Notes from the Field: Reference Laboratory Investigation of Patients With Clinically Diagnosed Lyme Disease and Babesiosis --- Indiana, 2016

In June 2016, a physician in northwestern Indiana reported a high prevalence of clinically diagnosed Lyme disease among his patients. To further evaluate these findings, the Indiana State Department of Health and CDC conducted a laboratory investigation using specimens from some of the patients.
Source: CDC Morbidity and Mortality Weekly Report - Category: American Health Tags: Babesiosis (Babesia Infection) Lyme Disease (Borrelia burgdorferi Infection) MMWR Morbidity & Mortality Weekly Report Workplace Safety Health Workplace Wellness Exercise Source Type: news

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CONCLUSIONS: This study demonstrates the potential danger from the inadvertent introduction of novel disease pathogens and vectors. Awareness of co-infections and Dermacentor reticulatus-related pathogens needs to be increased. PMID: 31694625 [PubMed - in process]
Source: Biomed Res - Category: Research Authors: Tags: BMC Vet Res Source Type: research
Updated Date: Tue, 15 Oct 2019 00:00:00 EDT
Source: DailyMed Drug Label Updates - Category: Drugs & Pharmacology Source Type: alerts
Vector-Borne and Zoonotic Diseases, Ahead of Print.
Source: Vector-Borne and Zoonotic Diseases - Category: Infectious Diseases Authors: Source Type: research
Updated Date: Jul 16, 2019 EST
Source: DailyMed Drug Label Updates - Category: Drugs & Pharmacology Source Type: alerts
This study demonstrates the effect of only simultaneous infection by B. burgdorferi and B. microti on each pathogen, immune response and on disease manifestations with respect to infection by the spirochete and the parasite. In our future studies, we will examine the overall effects of sequential infection by these pathogens on host immune responses and disease outcomes.
Source: Frontiers in Microbiology - Category: Microbiology Source Type: research
Publication date: Available online 5 June 2019Source: Ticks and Tick-borne DiseasesAuthor(s): Benjamin A. Tonelli, Donald C. DearbornAbstractIxodes scapularis is responsible for the transmission of a variety of pathogens in North America, including Borrelia burgdorferi sensu stricto, Anaplasma phagocytophilum and Babesia microti. Songbirds have previously been described as agents of tick dispersal, and a combination of empirical data and modeling efforts have implicated songbirds in the range expansion of I. scapularis northward into Canada during spring bird migration. The role of fall bird migration has received comparat...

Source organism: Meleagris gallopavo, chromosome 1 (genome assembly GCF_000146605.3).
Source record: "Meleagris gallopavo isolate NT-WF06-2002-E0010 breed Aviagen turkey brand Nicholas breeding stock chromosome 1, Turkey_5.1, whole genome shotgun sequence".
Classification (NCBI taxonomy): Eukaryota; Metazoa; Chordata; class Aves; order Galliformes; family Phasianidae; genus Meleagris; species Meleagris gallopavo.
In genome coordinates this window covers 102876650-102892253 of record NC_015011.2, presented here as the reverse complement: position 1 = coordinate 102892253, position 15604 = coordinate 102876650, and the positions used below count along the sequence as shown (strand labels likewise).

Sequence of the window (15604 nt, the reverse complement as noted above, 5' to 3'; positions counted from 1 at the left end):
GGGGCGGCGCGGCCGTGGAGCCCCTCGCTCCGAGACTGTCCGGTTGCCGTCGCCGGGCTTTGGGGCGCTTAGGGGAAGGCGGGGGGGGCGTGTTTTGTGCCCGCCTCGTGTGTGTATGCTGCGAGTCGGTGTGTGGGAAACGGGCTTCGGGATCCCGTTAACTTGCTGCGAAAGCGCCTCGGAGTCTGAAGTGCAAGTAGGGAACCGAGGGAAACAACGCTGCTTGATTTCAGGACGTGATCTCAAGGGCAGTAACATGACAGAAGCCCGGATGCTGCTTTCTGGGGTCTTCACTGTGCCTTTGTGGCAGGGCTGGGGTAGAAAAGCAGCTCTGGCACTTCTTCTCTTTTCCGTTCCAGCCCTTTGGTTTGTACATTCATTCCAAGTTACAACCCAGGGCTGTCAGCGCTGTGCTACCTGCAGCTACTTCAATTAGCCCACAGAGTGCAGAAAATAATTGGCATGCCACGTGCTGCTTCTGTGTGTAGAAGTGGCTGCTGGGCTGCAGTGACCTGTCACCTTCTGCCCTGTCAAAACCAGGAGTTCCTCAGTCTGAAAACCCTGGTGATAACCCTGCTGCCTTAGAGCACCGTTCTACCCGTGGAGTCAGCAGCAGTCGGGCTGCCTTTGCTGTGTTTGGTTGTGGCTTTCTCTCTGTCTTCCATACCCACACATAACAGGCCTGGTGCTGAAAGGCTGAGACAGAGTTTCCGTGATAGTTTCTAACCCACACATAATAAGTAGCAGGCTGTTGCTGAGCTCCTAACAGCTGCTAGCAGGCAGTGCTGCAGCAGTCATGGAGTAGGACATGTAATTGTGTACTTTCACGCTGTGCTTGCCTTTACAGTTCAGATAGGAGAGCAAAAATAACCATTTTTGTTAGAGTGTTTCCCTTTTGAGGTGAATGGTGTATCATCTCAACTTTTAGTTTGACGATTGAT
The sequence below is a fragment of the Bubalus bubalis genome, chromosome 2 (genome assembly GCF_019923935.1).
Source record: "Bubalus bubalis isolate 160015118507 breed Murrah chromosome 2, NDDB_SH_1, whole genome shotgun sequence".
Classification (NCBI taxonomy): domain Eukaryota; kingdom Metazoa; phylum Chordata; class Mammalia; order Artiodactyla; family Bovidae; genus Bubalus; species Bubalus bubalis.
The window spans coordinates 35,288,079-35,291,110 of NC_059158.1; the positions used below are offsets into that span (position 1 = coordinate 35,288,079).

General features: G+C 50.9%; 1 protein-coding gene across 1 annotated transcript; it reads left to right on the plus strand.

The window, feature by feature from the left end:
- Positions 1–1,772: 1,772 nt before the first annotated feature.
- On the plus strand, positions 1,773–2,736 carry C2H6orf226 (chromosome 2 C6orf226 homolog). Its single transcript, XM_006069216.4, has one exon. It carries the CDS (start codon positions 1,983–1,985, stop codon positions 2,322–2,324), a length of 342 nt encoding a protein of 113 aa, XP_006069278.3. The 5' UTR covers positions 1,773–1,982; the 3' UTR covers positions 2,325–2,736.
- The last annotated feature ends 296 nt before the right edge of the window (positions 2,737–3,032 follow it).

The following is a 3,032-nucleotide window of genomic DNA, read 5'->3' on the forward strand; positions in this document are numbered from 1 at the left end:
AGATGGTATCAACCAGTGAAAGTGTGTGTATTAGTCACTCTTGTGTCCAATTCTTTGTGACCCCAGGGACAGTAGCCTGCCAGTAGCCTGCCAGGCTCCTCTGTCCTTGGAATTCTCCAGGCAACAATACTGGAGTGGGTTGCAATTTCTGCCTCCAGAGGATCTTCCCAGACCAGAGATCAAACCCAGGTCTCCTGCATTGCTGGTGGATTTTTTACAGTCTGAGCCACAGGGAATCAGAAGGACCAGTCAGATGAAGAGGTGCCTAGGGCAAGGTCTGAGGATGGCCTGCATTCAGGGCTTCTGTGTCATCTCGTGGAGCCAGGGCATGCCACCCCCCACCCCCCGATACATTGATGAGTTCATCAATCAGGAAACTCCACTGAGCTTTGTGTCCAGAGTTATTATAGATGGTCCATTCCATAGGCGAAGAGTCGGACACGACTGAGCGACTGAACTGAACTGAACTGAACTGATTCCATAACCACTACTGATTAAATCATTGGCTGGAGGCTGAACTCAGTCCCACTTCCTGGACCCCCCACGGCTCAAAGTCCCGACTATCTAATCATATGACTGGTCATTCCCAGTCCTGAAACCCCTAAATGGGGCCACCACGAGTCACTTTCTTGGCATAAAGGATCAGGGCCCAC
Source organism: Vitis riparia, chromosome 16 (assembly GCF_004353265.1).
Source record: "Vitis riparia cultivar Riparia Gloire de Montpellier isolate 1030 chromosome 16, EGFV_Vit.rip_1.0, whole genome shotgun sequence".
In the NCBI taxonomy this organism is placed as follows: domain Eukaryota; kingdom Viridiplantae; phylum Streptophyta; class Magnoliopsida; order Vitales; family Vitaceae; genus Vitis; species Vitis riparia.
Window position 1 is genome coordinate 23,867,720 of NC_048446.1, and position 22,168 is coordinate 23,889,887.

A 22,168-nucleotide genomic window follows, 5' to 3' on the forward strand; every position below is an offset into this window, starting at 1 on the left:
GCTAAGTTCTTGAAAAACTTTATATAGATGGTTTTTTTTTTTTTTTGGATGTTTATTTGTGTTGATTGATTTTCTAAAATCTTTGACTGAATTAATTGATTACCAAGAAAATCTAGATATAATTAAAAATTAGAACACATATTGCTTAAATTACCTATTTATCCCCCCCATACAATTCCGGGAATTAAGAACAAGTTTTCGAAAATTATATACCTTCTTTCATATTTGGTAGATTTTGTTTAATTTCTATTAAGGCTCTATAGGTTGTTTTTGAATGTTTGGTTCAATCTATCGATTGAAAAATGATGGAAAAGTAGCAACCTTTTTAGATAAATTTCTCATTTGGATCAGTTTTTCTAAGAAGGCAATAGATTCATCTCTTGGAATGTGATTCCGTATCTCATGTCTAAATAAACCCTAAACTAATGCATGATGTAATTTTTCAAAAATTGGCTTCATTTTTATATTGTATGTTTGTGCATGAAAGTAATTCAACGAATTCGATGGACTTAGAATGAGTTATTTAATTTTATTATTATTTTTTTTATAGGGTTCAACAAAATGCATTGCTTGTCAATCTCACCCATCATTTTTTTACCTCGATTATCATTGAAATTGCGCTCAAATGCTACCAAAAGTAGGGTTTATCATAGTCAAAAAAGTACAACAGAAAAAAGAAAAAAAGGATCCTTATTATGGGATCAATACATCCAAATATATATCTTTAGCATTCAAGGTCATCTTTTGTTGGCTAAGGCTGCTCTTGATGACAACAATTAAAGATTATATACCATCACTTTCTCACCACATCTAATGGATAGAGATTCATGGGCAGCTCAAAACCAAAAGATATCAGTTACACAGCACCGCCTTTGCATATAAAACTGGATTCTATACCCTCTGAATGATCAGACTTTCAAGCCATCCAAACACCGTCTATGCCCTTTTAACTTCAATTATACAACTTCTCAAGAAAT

Source: Ticks and Tick borne Diseases - Category: Zoology Source Type: research
Updated Date: May 20, 2019 EST
Source: DailyMed Drug Label Updates - Category: Drugs & Pharmacology Source Type: alerts
In this study, we applied complementary in silico approaches to modeling how Anaplasma phagocytophilum infection modulates tick vector regulome. This proof-of-concept research provided support for the use of network analysis in the study of regulome response to infection, resulting in new information on tick-pathogen interactions and potential targets for developing interventions for the control of tick infestations and pathogen transmission. Deciphering the precise nature of circuits that shape the tick regulome in response to pathogen infection is an area of research that in the future will advance our knowledge of tick-...
Source: Frontiers in Physiology - Category: Physiology Source Type: research
This study provides insight into the microbial diversity of I. scapularis in New York State and Connecticut.
Source: Ticks and Tick borne Diseases - Category: Zoology Source Type: research
Abstract Climate warming and other environmental changes have contributed to the expansion of the range of several tick species into higher latitudes in North America. As temperatures increase in Canada, the environment becomes more suitable for ticks and the season suitable for tick activity lengthens, so tick-borne diseases are likely to become more common in Canada. In addition to Lyme disease, four other tick-borne diseases (TBDs) have started to emerge and are likely to increase: Anaplasmosis; Babesiosis; Powassan virus; and Borrelia miyamotoi disease. Increased temperature increases the survival and activity...
Source: Can Commun Dis Rep - Category: Infectious Diseases Authors: Tags: Can Commun Dis Rep Source Type: research
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